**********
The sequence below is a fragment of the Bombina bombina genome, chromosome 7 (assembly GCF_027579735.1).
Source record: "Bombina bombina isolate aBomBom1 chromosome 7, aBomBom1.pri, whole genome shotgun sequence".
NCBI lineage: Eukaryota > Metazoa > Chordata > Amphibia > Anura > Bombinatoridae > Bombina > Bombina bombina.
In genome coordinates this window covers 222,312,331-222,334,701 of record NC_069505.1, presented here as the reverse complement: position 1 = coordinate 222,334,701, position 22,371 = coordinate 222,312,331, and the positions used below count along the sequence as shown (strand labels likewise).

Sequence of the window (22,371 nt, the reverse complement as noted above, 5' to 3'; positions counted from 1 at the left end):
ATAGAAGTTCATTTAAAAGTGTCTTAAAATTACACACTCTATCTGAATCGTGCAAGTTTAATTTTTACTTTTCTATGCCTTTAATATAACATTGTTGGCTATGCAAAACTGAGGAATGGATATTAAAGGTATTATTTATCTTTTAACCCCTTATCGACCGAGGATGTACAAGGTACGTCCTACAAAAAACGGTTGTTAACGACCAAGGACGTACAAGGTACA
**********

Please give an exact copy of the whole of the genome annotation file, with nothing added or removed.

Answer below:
The sequence below is a fragment of the Bombina bombina genome, chromosome 7 (assembly GCF_027579735.1).
Source record: "Bombina bombina isolate aBomBom1 chromosome 7, aBomBom1.pri, whole genome shotgun sequence".
NCBI lineage: Eukaryota > Metazoa > Chordata > Amphibia > Anura > Bombinatoridae > Bombina > Bombina bombina.
In genome coordinates this window covers 222,312,331-222,334,701 of record NC_069505.1, presented here as the reverse complement: position 1 = coordinate 222,334,701, position 22,371 = coordinate 222,312,331, and the positions used below count along the sequence as shown (strand labels likewise).

Sequence of the window (22,371 nt, the reverse complement as noted above, 5' to 3'; positions counted from 1 at the left end):
ATAGAAGTTCATTTAAAAGTGTCTTAAAATTACACACTCTATCTGAATCGTGCAAGTTTAATTTTTACTTTTCTATGCCTTTAATATAACATTGTTGGCTATGCAAAACTGAGGAATGGATATTAAAGGTATTATTTATCTTTTAACCCCTTATCGACCGAGGATGTACAAGGTACGTCCTACAAAAAACGGTTGTTAACGACCAAGGACGTACAAGGTACA